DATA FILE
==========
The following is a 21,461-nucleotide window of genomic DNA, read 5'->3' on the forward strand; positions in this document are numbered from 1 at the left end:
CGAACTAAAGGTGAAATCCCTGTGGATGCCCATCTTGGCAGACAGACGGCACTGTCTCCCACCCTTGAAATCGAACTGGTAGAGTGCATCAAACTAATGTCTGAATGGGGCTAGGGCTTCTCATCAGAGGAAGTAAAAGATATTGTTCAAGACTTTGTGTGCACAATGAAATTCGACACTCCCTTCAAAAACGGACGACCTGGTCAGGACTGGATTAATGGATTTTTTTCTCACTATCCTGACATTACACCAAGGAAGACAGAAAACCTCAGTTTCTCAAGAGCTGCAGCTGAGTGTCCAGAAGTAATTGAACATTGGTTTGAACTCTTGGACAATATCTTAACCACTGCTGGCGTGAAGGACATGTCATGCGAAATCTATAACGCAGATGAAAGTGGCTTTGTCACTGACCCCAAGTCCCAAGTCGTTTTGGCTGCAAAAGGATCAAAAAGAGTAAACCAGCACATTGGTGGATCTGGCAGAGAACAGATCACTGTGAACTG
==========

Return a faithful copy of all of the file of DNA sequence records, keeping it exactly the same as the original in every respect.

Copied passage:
The following is a 21,461-nucleotide window of genomic DNA, read 5'->3' on the forward strand; positions in this document are numbered from 1 at the left end:
CGAACTAAAGGTGAAATCCCTGTGGATGCCCATCTTGGCAGACAGACGGCACTGTCTCCCACCCTTGAAATCGAACTGGTAGAGTGCATCAAACTAATGTCTGAATGGGGCTAGGGCTTCTCATCAGAGGAAGTAAAAGATATTGTTCAAGACTTTGTGTGCACAATGAAATTCGACACTCCCTTCAAAAACGGACGACCTGGTCAGGACTGGATTAATGGATTTTTTTCTCACTATCCTGACATTACACCAAGGAAGACAGAAAACCTCAGTTTCTCAAGAGCTGCAGCTGAGTGTCCAGAAGTAATTGAACATTGGTTTGAACTCTTGGACAATATCTTAACCACTGCTGGCGTGAAGGACATGTCATGCGAAATCTATAACGCAGATGAAAGTGGCTTTGTCACTGACCCCAAGTCCCAAGTCGTTTTGGCTGCAAAAGGATCAAAAAGAGTAAACCAGCACATTGGTGGATCTGGCAGAGAACAGATCACTGTGAACTG